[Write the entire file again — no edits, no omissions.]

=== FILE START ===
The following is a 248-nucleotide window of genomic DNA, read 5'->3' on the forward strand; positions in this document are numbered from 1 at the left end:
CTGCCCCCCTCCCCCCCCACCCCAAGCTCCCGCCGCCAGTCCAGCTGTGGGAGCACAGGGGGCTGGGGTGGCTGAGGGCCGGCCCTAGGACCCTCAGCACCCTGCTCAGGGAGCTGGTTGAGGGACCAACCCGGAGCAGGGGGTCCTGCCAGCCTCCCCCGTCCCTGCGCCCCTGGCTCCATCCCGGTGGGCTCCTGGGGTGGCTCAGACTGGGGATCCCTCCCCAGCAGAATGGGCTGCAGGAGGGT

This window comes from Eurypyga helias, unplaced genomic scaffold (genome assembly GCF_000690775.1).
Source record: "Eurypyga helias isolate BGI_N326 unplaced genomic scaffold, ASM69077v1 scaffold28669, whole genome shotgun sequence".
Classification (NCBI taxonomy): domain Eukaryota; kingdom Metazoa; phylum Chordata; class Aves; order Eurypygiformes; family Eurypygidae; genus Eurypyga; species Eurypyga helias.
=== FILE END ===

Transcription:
The following is a 248-nucleotide window of genomic DNA, read 5'->3' on the forward strand; positions in this document are numbered from 1 at the left end:
CTGCCCCCCTCCCCCCCCACCCCAAGCTCCCGCCGCCAGTCCAGCTGTGGGAGCACAGGGGGCTGGGGTGGCTGAGGGCCGGCCCTAGGACCCTCAGCACCCTGCTCAGGGAGCTGGTTGAGGGACCAACCCGGAGCAGGGGGTCCTGCCAGCCTCCCCCGTCCCTGCGCCCCTGGCTCCATCCCGGTGGGCTCCTGGGGTGGCTCAGACTGGGGATCCCTCCCCAGCAGAATGGGCTGCAGGAGGGT

This window comes from Eurypyga helias, unplaced genomic scaffold (genome assembly GCF_000690775.1).
Source record: "Eurypyga helias isolate BGI_N326 unplaced genomic scaffold, ASM69077v1 scaffold28669, whole genome shotgun sequence".
Classification (NCBI taxonomy): domain Eukaryota; kingdom Metazoa; phylum Chordata; class Aves; order Eurypygiformes; family Eurypygidae; genus Eurypyga; species Eurypyga helias.